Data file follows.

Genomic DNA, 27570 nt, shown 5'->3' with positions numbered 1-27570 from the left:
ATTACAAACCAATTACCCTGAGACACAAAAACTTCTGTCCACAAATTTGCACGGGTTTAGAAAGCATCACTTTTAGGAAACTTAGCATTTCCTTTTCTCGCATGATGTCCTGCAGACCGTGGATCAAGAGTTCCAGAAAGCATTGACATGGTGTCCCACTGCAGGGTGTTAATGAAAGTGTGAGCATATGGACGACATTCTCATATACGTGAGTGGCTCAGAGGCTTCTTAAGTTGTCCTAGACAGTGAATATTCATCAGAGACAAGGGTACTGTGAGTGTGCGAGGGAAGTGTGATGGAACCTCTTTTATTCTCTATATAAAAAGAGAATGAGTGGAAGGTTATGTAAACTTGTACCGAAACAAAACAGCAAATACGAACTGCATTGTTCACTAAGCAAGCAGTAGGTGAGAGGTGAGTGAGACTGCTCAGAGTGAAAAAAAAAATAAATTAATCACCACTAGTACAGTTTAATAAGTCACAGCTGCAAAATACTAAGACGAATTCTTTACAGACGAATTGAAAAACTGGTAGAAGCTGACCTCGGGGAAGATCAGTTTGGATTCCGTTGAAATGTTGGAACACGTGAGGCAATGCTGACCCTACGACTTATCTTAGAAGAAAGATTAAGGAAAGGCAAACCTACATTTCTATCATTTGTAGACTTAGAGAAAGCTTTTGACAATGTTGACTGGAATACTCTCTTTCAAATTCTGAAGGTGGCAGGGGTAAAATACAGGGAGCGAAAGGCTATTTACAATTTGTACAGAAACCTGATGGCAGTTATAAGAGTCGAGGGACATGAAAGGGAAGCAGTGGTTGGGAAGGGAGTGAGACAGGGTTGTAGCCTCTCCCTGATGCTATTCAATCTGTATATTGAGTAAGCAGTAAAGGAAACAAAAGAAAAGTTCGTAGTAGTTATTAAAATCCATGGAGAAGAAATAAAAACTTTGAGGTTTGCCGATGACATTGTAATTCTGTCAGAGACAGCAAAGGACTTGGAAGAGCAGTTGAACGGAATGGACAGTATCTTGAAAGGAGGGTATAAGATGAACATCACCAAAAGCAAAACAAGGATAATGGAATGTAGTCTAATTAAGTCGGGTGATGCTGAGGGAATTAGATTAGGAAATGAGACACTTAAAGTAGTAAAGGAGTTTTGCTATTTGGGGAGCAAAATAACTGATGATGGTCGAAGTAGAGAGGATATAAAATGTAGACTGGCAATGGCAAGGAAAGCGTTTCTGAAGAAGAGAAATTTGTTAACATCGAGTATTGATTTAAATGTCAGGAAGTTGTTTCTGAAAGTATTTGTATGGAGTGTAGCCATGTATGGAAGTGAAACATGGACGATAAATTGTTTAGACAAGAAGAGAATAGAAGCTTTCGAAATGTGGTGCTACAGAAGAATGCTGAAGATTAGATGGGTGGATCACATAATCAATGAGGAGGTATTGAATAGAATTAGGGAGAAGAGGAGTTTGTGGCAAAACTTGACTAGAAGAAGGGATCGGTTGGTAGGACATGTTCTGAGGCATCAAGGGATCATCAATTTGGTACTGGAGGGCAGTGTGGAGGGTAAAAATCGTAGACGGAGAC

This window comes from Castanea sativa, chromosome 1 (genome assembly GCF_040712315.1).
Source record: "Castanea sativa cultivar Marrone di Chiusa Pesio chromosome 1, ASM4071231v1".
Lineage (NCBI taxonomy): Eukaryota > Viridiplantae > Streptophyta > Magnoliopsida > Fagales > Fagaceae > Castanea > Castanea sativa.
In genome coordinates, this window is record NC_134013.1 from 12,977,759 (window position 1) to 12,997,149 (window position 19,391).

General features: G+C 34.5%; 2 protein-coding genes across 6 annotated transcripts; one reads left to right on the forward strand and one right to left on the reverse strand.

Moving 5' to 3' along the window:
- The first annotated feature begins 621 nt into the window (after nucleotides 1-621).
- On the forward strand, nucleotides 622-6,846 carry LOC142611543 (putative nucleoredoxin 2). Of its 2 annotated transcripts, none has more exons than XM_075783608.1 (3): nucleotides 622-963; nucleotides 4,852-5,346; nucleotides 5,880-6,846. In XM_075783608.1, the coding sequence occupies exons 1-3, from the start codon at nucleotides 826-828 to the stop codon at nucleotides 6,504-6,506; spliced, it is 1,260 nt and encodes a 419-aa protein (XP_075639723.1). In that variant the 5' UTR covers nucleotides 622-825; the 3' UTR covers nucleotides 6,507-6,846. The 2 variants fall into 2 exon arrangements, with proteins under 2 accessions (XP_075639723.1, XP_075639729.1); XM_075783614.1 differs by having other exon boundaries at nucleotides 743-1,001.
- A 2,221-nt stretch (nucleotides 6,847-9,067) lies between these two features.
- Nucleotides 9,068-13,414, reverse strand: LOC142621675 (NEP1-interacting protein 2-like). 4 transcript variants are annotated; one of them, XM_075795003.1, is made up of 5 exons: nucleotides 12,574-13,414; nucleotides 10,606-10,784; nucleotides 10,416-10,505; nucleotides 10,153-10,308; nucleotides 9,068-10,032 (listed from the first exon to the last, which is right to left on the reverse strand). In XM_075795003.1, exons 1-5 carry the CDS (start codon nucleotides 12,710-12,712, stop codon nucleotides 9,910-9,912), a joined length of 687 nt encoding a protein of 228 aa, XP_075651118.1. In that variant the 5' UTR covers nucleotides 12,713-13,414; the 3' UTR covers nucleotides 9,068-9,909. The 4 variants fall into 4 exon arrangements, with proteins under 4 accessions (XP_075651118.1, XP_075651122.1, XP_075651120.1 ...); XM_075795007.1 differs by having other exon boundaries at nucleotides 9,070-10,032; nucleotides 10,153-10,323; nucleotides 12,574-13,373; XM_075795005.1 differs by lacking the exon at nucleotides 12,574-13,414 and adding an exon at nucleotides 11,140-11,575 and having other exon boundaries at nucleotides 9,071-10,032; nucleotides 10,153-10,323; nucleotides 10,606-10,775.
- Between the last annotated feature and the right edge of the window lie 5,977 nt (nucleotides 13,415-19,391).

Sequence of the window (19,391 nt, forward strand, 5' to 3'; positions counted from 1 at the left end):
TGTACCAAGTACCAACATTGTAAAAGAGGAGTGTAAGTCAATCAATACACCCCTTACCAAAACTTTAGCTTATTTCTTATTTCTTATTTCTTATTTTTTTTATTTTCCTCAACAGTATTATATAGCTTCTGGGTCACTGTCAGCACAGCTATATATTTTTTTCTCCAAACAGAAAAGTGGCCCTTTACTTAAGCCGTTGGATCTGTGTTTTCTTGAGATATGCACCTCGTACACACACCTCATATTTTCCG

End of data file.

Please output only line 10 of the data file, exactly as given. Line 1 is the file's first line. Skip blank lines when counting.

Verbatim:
- On the forward strand, nucleotides 622-6,846 carry LOC142611543 (putative nucleoredoxin 2). Of its 2 annotated transcripts, none has more exons than XM_075783608.1 (3): nucleotides 622-963; nucleotides 4,852-5,346; nucleotides 5,880-6,846. In XM_075783608.1, the coding sequence occupies exons 1-3, from the start codon at nucleotides 826-828 to the stop codon at nucleotides 6,504-6,506; spliced, it is 1,260 nt and encodes a 419-aa protein (XP_075639723.1). In that variant the 5' UTR covers nucleotides 622-825; the 3' UTR covers nucleotides 6,507-6,846. The 2 variants fall into 2 exon arrangements, with proteins under 2 accessions (XP_075639723.1, XP_075639729.1); XM_075783614.1 differs by having other exon boundaries at nucleotides 743-1,001.